Posted: 18 Jul 2016 Contributor: Therese Palmere
Pokemon Go Present Past and Future
Time to get off the couch, put on your sneakers, and prepare for an experience that has revolutionized the gaming experience…
Pokémon Go has taken over the United States, Europe and will continue to spread to Asia within the next few days according to recent reports. In less than a week from its launch, iOS users would now rather spend their time “catching ‘em all” than using Facebook, Snapchat, or Instagram. In fact, in just the beginning stages of its inception, Pokémon Go has eclipsed all other popular gaming apps including Angry Bird, Clash of Clans, and Candy Crush by a long shot. TechCrunch reports Pokémon Go numbers have blasted any previous app phenomenon out of the water.
It’s not just huge, it’s the biggest game in U.S. mobile history.
Why the sudden craze? Pokémon Go is a childhood dream come true with Pokémon itself appearing in the streets near you, PokéStops down the block, and gyms in the neighborhood… Over 21 million people are currently addicted to chasing these creatures down, and the number just keeps growing. To gain a better understanding of the massive growing following, let’s dive into the past.
The Track Record
Originally known as Pocket Monsters in Japan, Pokémon’s introduction to the United States began in 1996 with Pokémon Red and Blue that were games created for the Game Boy by Nintendo. After their success, a series of other games followed including Pokémon Yellow, Pokémon Stadium, Pokémon Gold and Silver, Ruby, Sapphire, etc. In 2007 there was Diamond and Pearl, in 2012 Pokémon Conquest and as of 2015 the franchise sold more than 279 million video game software units.
It didn’t stop there; a frenzy of PokéBattles erupted in schoolyards everywhere when the trading card game was released in 2003. Back then, catching ‘em all meant collecting every card. Binders were brimming with Fire and Lightning types, fans bought specialized sleeves to keep their favorite rare cards in mint condition. They have since shipped more than 21.5 billion cards to 74 countries in 10 languages. Even now, tournaments are held where Pokémon Masters of the TCG can display their skills.
But let’s not forget about the ongoing (17 seasons strong) TV series, which follows Ash Ketchum’s journey to being the best that no one ever was. The show first aired in 1998 on Cartoon Network and has progressed to numerous spin-offs, 19 full length featured films, and various shorts featuring the beloved Pikachu. Not to mention all the merchandise, the company makes 1.5 billion in annual revenue that is sure to shoot up after this year.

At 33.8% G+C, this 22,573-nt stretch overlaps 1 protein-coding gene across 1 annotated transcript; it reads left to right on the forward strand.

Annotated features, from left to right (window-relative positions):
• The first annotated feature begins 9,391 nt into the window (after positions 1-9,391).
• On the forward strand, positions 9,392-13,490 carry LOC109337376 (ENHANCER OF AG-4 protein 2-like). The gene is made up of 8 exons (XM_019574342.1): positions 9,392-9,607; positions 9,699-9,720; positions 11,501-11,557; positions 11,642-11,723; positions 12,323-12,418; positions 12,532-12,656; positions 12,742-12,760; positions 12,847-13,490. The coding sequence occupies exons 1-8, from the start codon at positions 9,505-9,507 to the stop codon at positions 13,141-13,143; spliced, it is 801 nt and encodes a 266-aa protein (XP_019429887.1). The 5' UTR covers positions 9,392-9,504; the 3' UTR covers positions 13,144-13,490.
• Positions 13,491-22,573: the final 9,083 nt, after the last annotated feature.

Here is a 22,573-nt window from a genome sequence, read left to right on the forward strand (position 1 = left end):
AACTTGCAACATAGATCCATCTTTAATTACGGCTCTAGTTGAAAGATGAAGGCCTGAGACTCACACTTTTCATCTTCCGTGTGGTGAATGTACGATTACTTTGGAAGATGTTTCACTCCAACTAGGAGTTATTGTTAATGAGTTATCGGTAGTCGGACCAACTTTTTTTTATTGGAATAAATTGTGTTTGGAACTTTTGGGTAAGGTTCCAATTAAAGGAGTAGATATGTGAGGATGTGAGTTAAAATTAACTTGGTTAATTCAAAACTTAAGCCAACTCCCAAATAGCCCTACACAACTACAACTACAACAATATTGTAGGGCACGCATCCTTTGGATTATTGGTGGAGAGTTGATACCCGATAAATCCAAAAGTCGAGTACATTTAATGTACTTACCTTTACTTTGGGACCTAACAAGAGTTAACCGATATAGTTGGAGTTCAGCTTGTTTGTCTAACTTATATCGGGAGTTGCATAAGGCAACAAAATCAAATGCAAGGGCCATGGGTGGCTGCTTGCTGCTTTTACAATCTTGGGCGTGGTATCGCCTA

So what’s in store for Pokémon Go and the Pokémon franchise?
Businesses are trying to get a slice of Pokémon Go’s success. Ads in the form of sponsored locations will be integrated as “portals” on the virtual map mimicking Niantic’s other game, Ingress. It’s a perfect way to attract customers. Different facilities will act as hosts to Pokémon and trainers will walk right to their front doors with hopes of expanding their collection.
People are flooding the streets as everyone from casual users to serious gamers step outside for the first experience of outdoor activity incorporated into the gaming lifestyle. A monumental shift in direction from the at-home-experience to a fully mobilized application encouraging users to explore new territory, Pokémon Go is the revolutionary gaming “sport” of this generation. If you have yet to see the app, surely you’ve seen its fans roaming local hot spots in search for these virtual creatures in the digital parallel universe, which (thanks to Pokémon) is now a part of everyone’s backyard.
Incorporating the popularity of mobile gaming, virtual reality and social engagement, local business should be getting excited about capitalizing on becoming a stop along the way of the Pokémon Go journey.
Some skeptics say the craze will die out within a couple months but people are already buzzing with news about upgrades. Battling with friends and a trading feature with enhanced PokéStops will surely keep players interested. There are 729 existing Pokémon but only the original 151 are currently available to catch. With how popular the app is, imagine what will happen when new Pokémon are up for grabs… it’s exciting.